Botanical and Common Names
- Family Lilaceae
- Allium sativum (Garlic/Garlick/Gerlick, Poor Mans treacle, Clove Garlic, Common garlic, Allium, Stinking Rose; Spanish: Ajo)
- Allium ursinum (Bears Garlic, Ramsons, Broad-leaved Garlic)
- Allium vineale (Wild Garlic)
- Garlic is very “heating” and can irritate stomach linings in some people if too much is consumed at one time.
- If left on the skin too long as a poultice or compress, it can cause contact dermatitis.
- Bleeding time may be increased if used in significant amounts while on anticoagulant medication.
Originally from central Asia, garlic has long since spread worldwide. It is a perennial of the onion family, growing to more than a foot high and producing an erect, rigid stem and long, flat leaves with a wedge-shaped tips. The plant also consists of a cluster of long flowers that usually remain in bud and often do not produce any seed. The bulb is compound, consisting of numerous sections called cloves, which contain a volatile oil valuable in herbal medicine and in culinary dishes.
Garlic has been used as a food and medicine for thousands of years to treat all manner of diseases, and was the accepted remedy for colds, flu, coughs, ringworm and such fungal infections as swimmers ear and athletes foot, intestinal worms, fever, digestive disorders, and any lung problem. When made into a cough syrup, garlic does speed the healing process of these infections, including the common cold.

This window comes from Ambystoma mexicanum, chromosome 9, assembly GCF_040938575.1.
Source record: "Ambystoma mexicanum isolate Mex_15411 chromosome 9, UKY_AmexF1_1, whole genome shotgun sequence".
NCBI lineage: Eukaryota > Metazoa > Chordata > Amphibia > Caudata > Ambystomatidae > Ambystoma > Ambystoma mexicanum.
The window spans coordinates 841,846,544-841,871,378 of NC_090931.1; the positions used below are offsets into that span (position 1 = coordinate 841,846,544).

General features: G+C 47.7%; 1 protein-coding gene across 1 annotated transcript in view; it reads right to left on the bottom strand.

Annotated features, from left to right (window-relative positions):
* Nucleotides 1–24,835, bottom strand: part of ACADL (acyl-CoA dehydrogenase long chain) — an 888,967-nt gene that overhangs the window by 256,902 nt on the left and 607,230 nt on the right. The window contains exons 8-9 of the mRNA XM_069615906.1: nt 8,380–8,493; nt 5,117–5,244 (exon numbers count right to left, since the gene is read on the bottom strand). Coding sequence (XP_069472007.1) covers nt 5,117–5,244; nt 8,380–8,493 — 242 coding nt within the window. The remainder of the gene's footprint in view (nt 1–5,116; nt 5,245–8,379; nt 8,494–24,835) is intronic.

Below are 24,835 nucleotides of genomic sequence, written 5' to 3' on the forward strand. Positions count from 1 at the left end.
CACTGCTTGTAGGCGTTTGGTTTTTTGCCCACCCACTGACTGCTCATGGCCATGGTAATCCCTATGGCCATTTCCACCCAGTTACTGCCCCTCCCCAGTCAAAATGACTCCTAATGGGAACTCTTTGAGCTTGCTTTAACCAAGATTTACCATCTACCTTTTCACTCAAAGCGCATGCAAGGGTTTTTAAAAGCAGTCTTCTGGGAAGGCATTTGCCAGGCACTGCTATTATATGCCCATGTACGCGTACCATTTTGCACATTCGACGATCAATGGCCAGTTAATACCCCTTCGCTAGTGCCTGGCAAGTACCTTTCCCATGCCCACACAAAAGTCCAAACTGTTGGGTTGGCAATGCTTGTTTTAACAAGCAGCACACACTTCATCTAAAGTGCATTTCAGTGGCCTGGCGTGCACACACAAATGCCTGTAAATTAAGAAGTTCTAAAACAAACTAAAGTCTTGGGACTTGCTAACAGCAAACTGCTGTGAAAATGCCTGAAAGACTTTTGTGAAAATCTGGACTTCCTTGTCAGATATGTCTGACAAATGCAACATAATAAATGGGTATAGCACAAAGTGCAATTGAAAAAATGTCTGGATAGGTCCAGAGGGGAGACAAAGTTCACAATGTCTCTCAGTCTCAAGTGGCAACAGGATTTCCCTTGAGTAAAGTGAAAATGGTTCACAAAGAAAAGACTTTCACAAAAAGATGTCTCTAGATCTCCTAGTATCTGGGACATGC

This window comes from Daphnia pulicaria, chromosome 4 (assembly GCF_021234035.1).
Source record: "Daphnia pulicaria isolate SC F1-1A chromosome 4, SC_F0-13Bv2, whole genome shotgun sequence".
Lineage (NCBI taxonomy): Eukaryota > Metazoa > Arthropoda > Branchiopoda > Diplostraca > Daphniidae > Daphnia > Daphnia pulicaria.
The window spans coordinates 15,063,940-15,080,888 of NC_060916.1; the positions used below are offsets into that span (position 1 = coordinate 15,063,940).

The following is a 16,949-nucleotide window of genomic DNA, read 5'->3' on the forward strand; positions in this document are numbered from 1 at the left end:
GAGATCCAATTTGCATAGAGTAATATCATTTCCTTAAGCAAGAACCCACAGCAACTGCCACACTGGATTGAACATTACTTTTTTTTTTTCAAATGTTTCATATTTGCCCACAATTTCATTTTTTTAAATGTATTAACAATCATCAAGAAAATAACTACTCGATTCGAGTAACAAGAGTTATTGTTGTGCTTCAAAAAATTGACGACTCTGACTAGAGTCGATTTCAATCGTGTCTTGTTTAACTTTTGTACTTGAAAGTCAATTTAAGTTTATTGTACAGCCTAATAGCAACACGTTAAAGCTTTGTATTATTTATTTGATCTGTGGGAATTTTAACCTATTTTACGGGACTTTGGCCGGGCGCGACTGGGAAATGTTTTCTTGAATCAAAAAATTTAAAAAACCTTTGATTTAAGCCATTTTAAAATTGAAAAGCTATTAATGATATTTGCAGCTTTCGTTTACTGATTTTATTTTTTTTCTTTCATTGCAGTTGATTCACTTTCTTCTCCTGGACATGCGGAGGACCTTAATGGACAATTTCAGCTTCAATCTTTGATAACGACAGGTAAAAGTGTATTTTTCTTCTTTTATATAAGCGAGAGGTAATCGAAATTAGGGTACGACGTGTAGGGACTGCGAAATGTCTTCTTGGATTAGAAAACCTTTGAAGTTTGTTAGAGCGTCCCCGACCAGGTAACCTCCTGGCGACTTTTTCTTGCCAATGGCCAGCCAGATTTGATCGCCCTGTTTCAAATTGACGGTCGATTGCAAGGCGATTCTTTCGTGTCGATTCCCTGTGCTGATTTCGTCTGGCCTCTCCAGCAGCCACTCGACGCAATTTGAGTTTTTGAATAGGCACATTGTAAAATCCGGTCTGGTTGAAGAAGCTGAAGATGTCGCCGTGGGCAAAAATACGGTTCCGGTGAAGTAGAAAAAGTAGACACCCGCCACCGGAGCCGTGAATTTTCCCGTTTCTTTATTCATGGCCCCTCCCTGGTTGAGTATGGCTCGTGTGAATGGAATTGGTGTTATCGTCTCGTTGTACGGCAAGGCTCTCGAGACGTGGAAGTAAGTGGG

An Egyptian medical papyrus dating from about 1500 BCE lists twenty-two garlic prescriptions for such complaints as headaches and throat disorders.
The Arabs, Chinese, and Indians have so many uses in their medical practices for garlic that it is impossible to list them all. The ancient Israelites were familiar with sixty-seven different kinds of garlic and onions.
Hippocrates and Artistotle recommended garlic therapies.
Pliny listed more than sixty uses for the herb, including driving away scorpions and curing asthma and epilepsy.
Its antibiotic effects were first studied by Louis Pasteur in the mid-19th century. In the 20th century, Albert Schweitzer used it to treat amebic dysentery in Africa.
In WWI, garlic was used to fight typhus and dysentery, while in WWII, British physicians treated battle wounds with garlic. They reportedly had total success in warding off septic poisoning and gangrene when penicillin and sulfa drugs were in short supply.
It is said to have been used to produce energy in the workers who built the Great Pyramid, but it was also to keep them healthy.
The Aztecs used an indigenous variety of garlic as a seasoning and a remedy.
Constantine Rafinesque reported in his 1830 Medical Flora of the United States that the Cherokee used several species of wild garlic in their cooking and made tinctures for treating “the gravel”.
The Shakers in the late 1800s in the US used garlic to relieve all manner of illnesses.
The “root doctors” of the Louisiana bayou recommended garlic for “live things jumping around in your stomach”. In other words, for all manner of worms and amoebas – and still used today by them.
Garlic, ground with animal fat, was the leading antiseptic ointment used by many cultures, including Native Americans.